Tinevimbo Chibagidi and Brenna Matendere
It has never rained—but poured—for Zimbabwe’s primary and secondary education.
And the “weatherman” says it will take a long while for the downpour to subside, if ever.
When the economy went on a free fall at the turn of the millennium, teachers and, by implication, learners were on the receiving end.
Government struggled to pay teachers on time. When it did, the teachers felt they were being viewed and treated like monkeys because the salaries were peanuts.
Then came the wave of industrial action. Teachers stayed away from the classroom or just went to the staffroom to moan about how they had been reduced to the small apes swinging from one dry branch to another.
When teachers stay away, learners are kept out because there is no-one to teach them.
The situation got worse as inflation galloped. By 2008, a teacher’s monthly salary could not buy a needle to sew up a torn shirt.
At that time, degreed teachers poured onto the streets to survive. They joined the informal sector to vend cigarettes, sweets, vegetables and all the other trinkets available.
Overnight, they were hustling for customers with their products who had either dropped out of school or had produced a chain of ungraded results at O-level.
When their current students saw them hustling like that, they were confused at first. Then the learners lost respect for the teachers and, in the process, shed the zeal for formal education.
For how could a teacher sell cigarettes and tomatoes like that? Where, then, was the value of going to school?
The situation relatively improved between 2009 and 2013 when the ruling Zanu PF was forced into a coalition government with the main opposition after widely discredited presidential election in 2008.
Since the economy was dollarised and became stable, teachers were now being paid in US dollars and life became easier for them.
A good number of them even managed to buy cars and residential stands using loans they got from the government.
But the romance was short-lived.
In 2013, Zimbabwe went to elections. Zanu PF and its presidential candidate—the late Robert Mugabe—won with “landslide” results. The results, though, were disputed and the economy went down the steep slope once again.
Three years after the elections, the government decided to bring back the discredited Zimbabwean dollar, and that worsened the plight of the teachers.
Conditions for teachers have been depreciating acutely since then.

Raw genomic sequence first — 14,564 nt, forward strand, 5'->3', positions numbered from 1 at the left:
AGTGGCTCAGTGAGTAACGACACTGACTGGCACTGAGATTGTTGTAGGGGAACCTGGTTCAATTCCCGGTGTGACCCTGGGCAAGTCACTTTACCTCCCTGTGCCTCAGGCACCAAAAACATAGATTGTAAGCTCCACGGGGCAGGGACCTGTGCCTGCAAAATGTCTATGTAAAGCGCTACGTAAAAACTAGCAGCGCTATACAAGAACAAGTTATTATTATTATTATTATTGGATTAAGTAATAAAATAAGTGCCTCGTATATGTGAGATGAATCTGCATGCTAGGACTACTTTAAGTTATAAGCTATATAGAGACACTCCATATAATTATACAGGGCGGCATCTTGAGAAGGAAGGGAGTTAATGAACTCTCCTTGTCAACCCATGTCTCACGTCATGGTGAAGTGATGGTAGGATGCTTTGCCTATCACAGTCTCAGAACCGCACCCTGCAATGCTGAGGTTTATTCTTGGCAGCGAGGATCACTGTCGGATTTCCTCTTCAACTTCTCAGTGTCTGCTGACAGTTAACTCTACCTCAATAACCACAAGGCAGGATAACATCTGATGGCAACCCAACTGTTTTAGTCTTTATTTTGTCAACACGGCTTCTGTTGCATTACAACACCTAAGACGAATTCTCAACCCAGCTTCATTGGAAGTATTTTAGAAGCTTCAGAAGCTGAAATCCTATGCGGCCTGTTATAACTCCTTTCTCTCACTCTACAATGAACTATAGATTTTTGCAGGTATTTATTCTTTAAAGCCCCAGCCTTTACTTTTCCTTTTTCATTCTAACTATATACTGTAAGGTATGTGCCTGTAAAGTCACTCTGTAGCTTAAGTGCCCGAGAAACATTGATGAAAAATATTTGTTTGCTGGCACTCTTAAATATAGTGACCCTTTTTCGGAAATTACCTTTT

Then came the Covid-19 pandemic, which hit Zimbabwe in early 2000.
Schools were shut down and learners as well as their teachers were forced to stay home, literally doing nothing as they waited for Goddot.
In other words, the pandemic pushed the school calendar back by more than a year. Examinations were forced, but the students had hardly learnt anything.
There was some relief this year when the pandemic subsided significantly. Teachers and learners returned to school, but the former were not in the mood to teach because their working conditions remained deplorable.
The crisis continues as demonstrated by recent events.
Where learners are concerned, there is a storm brewing over government’s recent decision to hike examination fees.
The Amalgamated Rural Teacher’s Union of Zimbabwe (ARTUZ) has condemned the Zimbabwe School Examination Council’s (ZIMSEC) fees hike, which could force a substantial number of candidates failing to sit this year.
Last year, statistics show, about 50 percent of candidates failed to sit for their examinations due to a variety of factors that included inability to raise the required amounts.
Parents and guardians are already suffering the pangs of a once-again inflationary economy and can barely afford the hikes, let alone the tuition fees.
The ARTUZ spokesperson, Thembakhuye Moyo, described the hike as unjustified.
“As ARTUZ, we condemn the ZIMSEC hike in exam fees. Considering the inflation and daily rise of basic commodities and everything else, the hike is not justified…We predict that 55 percent to 60 percent of candidates will fail to register for their examinations,” said Moyo.
The examination fees per subject for Ordinary level candidates in 2021 was ZW$1, 648.
The candidates would pay ZW$742 while the government covered the remaining ZW$906.
According to a recently circular sent out by ZIMSEC, the examination fees for O-level candidates is up to $3 600 per subject, a hike of more than 200 percent.
Grade 7 examination candidates will pay $4 388 while the government will pay a subsidy of $5 362, giving a total of $9 750. This total will cover all the subjects.
From $1 080 per subject last year A-level candidates for the 2022 sitting classes will be paying $3 240 while the government will fork out $3 960, bringing the total per subject to $7 200.
|Portion paid by candidate (ZWL)
|Government subsidy (ZWL)
|Total exam fees (ZWL)
|$3 600.00 (per subject)
|$7 200.00 (per subject)
The government subsidy covers only seven subjects at O-level and four subjects at A-level.
The Progressive Teachers Union of Zimbabwe (PTUZ) is fuming about the new examination fees too.
In a recent letter to the Primary and Secondary Education ministry, the PTUZ appealed to the government to revise the new fees structure downward.
In the same letter, it provided statistics that the union said, showed that registered candidates have been falling steeply since 2017.
According to PTUZ, ZIMSEC O-level candidature dropped by a staggering 51% from 332 473 in 2017 to 163 179 in 2021.
Grazers News discovered that examination fees have increasing significantly in the past two years.